'Thursday Night Football' debuts big: Will fall rivals get sacked?
Thursday night is probably going to be pretty brutal this fall—if you’re not CBS. The network kicked off its new Thursday Night Football franchise last night to some very strong numbers, suggesting the next several weeks could get ugly as rivals try to launch their fall shows (which is, of course, part of the point).
The Pittsburgh vs. Baltimore game had an overnight household rating of 13.7, about double what last year’s comparable game received on the NFL Network and only down about 9 percent from NBC’s Sunday Night Football behemoth.. In the regular numbers, the game delivered more than 15.9 million viewers and a 5.5 rating among adults 18-49. (These are early live figures that will be adjusted higher as Nielsen’s West Coast tally is finalized.) The media coverage of the Ray Rice controversy might have boosted casual fan awareness of the Ravens game as well, though the running back is suspended and didn’t play.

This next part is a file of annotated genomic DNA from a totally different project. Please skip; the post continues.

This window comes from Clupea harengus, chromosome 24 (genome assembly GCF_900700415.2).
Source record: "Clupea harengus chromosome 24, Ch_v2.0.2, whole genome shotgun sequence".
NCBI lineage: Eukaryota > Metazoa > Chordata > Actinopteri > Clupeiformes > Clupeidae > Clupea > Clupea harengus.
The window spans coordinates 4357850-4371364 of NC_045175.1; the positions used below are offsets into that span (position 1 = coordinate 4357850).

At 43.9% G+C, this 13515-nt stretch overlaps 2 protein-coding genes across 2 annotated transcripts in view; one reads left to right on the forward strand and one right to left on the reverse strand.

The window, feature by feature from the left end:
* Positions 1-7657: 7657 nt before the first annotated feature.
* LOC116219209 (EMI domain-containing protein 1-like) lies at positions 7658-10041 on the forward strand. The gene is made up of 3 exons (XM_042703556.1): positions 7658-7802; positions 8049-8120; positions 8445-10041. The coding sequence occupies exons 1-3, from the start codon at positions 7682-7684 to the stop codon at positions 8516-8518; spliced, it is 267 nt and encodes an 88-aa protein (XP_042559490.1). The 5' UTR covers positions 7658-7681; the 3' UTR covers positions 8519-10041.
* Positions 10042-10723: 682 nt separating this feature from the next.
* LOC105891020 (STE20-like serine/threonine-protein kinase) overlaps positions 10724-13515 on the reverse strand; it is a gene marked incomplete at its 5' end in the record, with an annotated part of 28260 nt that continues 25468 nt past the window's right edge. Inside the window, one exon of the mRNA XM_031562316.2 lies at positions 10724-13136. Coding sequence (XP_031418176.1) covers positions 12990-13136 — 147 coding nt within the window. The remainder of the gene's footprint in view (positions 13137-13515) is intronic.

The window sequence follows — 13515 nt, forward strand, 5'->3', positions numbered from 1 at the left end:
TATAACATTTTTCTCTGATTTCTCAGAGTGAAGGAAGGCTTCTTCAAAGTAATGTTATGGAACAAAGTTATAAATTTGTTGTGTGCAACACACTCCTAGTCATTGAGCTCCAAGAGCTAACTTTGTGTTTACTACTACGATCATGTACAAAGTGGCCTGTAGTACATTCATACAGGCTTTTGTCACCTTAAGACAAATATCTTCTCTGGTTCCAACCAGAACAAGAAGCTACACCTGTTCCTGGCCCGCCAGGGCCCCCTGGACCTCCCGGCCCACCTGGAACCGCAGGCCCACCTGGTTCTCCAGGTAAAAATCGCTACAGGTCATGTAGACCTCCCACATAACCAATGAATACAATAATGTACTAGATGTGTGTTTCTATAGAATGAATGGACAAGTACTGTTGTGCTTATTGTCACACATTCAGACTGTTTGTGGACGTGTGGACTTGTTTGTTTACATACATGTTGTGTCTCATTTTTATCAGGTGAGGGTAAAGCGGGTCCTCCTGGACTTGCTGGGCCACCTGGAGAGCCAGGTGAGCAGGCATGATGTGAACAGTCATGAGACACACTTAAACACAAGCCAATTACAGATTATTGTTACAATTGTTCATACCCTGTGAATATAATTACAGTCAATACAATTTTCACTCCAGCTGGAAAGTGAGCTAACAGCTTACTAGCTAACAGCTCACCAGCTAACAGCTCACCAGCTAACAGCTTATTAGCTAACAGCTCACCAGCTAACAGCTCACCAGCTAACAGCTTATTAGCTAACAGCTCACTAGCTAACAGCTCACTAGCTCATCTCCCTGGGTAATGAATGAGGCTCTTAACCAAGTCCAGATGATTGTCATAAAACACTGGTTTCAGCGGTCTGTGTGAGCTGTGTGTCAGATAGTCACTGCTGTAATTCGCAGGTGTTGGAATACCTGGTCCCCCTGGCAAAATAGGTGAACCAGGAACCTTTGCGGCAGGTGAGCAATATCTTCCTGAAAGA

While CBS’ Thursday game ratings won’t match the Sunday Night Football kingpin (which delivered about 24 million viewers), CBS doesn’t need numbers anywhere close to tackle NBCFoxABCTheCW in the coming weeks. In addition to their returning shows, Fox is looking to launch mystery thriller Gracepoint and NBC has freshman comedies Bad Judge and A to Z coming Oct. 2. The only new show that’s probably insulated is the new Shonda Rhimes drama How to Get Away with Murder (Sept. 25), just as ABC’s female-skewing Sunday-night drama block has traditionally been able to withstand the pressure of Sunday Night Football.
After bombing the battlefield with Thursday Night Football for six weeks, CBS will switch to its regular entertainment programming on Oct. 30. Then rivals “only” have to contend with The Big Bang Theory—TV’s highest-rated comedy—and its lead-out minions. But will they have enough traction at that point to put up a fight?